The extension leaves the Falcons in a pretty good long-term financial situation, accord to Andrew Brandt, a former negotiator for the Green Bay Packers who currently is a sports financial analyst for mmqb.si.com and ESPN.
“If you can manage the deal cap-wise, you can certainly build a team around it,” Brandt said. “They seem to be a team that’s willing to build with young players. As long as you can balance your elite contracts like this, with a lot of rookie contracts, you can do that. You can’t just have a team of veteran contracts.”
That’s why the Falcons shed some veteran contracts over the past two seasons. After the 2011 season, they were not able to keep middle linebacker Curtis Lofton and fullback Ovie Mughelli. Shortly after the 2012 season, they released veterans Michael Turner, John Abraham, Dunta Robinson and Tyson Clabo to make room for Ryan’s contract.
Ryan sat quietly by this offseason as Baltimore’s Joe Flacco, Dallas’ Tony Romo, Green Bay’s Aaron Rodgers and Detroit’s Matthew Stafford all signed hefty new contracts.
“It’s hard to miss,” Ryan said. “You see it. You do, but it’s … something that I didn’t lose sleep over (and was not) glued to the TV watching. I’ve always had the belief that if you’re worried about the things that are important, the other things kind of take care of themselves.”
Ryan rejuvenated the Falcons franchise almost immediately after he was drafted with the third pick of the 2008 NFL draft. The team was coming off the disastrous 2007 season that saw quarterback Michael Vick sent to jail on federal dogfighting charges and coach Bobby Petrino bolt before the season ended.
“The franchise was at a crossroads,” owner Arthur Blank said. “We had made a number of turns, some of which didn’t work out as well as we’d hoped at that time.”
Under Blank’s ownership, the franchise has not been afraid to spend cash. In 2004, he made Vick the highest-paid player in the league with a 10-year, $130 million contract.
He didn’t hesitate to pay Ryan “franchise” quarterback money.
“In every sense of the word, in every definition, and every profile, Matt is a franchise quarterback,” Blank said. “It’s always been our philosophy to reward players for performance. … He will be a leader for us for many years to come.”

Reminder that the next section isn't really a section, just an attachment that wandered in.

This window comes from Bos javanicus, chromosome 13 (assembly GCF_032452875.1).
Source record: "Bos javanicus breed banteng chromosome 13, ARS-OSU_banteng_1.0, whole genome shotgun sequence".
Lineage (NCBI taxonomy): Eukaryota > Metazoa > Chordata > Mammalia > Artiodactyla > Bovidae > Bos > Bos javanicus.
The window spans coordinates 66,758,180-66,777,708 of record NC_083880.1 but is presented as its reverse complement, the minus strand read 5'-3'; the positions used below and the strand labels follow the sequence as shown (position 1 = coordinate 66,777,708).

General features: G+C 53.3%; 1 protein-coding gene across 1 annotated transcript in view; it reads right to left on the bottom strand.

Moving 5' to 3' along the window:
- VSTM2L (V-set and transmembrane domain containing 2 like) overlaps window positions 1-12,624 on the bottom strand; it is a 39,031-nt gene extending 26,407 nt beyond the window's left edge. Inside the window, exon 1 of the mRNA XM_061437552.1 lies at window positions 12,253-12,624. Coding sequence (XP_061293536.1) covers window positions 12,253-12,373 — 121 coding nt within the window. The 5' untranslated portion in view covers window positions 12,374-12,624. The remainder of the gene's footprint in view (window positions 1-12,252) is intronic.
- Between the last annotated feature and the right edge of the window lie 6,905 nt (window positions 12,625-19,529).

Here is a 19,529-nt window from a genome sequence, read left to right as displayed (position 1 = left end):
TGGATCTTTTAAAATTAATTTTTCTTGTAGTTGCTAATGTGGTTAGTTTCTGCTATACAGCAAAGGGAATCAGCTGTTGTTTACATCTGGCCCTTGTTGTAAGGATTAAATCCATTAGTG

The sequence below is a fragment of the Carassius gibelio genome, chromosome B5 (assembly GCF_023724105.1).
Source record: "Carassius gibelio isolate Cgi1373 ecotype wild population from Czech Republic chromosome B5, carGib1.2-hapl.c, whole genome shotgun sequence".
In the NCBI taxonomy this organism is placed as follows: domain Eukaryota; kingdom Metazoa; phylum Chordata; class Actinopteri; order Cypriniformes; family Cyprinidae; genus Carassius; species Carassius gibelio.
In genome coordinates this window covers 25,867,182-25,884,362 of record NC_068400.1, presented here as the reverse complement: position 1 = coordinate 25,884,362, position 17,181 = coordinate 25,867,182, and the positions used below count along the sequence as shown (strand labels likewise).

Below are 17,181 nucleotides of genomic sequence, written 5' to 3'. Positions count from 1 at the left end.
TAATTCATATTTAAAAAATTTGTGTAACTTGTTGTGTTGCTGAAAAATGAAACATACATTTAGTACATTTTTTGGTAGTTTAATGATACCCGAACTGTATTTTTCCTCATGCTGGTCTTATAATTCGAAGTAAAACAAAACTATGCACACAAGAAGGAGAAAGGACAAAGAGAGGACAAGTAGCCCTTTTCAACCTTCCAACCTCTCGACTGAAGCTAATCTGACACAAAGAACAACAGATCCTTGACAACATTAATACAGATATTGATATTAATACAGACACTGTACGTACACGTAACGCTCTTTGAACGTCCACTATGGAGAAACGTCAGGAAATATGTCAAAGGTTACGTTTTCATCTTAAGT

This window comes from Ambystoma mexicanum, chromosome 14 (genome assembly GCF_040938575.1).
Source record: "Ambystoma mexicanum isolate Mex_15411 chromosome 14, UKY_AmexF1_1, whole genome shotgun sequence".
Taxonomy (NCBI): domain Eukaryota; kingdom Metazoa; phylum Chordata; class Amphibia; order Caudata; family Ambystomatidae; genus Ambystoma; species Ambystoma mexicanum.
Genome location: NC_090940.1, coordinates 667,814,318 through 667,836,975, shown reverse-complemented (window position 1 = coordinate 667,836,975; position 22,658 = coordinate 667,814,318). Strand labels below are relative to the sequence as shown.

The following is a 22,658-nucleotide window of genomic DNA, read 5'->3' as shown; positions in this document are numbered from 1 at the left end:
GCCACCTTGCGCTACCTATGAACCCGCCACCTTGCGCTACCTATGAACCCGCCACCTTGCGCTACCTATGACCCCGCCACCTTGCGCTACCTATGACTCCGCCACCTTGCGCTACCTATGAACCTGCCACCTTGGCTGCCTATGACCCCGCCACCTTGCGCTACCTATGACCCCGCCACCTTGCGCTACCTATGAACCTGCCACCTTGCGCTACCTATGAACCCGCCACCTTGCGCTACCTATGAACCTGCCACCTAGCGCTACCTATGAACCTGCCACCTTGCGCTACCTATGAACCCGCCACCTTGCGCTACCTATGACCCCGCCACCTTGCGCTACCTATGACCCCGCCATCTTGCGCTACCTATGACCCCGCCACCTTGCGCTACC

Before the 2008 draft, the Falcons contemplated selecting Ryan or LSU defensive tackle Glenn Dorsey. The braintrust settled on Ryan and never looked back.
“Suffice it to say, I think we’re all glad that we didn’t go defensive tackle with the third pick of the first round back in 2008,” general manager Thomas Dimitroff said. “I’m excited to have Matt on board for many years to come.”
Ryan had a year left on his original six-year contract, and now he’s tied to the team through the 2018 season. The Falcons have plans to play in a new stadium in 2017.
“I’ve always not worried about the business side of it,” Ryan said. “I really think as a player, if you’re hung up or you’re worried about that, or if you’re worried about spending your time thinking about all of those things, you’re taking (time) away from what you should be doing.”
Ryan doesn’t believe that the new deal puts additional pressure on him to win the franchise’s first Super Bowl.
“The expectations that we set for ourselves as a football team and myself personally are higher than what everybody else is going to put on us,” Ryan said. “My goal and my mindset has been the same since 2008. It’s about winning a championship. It’s about getting rings.”
In 2012, he set single-season franchise records for passing yards (4,719), pass attempts (615), completions (422), touchdown passes (32) and 300-yard games (7) en route to his second career Pro Bowl selection.
Ryan’s 56 career wins are the most by any quarterback in his first five seasons in NFL history.
With another stellar season, Ryan could become the franchise’s all-time leader in touchdown passes. Ryan needs 27 more to tie Steve Bartkowski’s mark of 154. Ryan has thrown 32, 29 and 28 touchdown passes in each of the past three seasons.
Blank had some parting shots for Ryan, too.
“I’ll be having a private meeting a little later tonight with Matt to talk to him about becoming an investor in our stadium,” Blank quipped. “I’ll give him the opportunity of doing that or maybe talking about the naming rights deal for the new stadium.”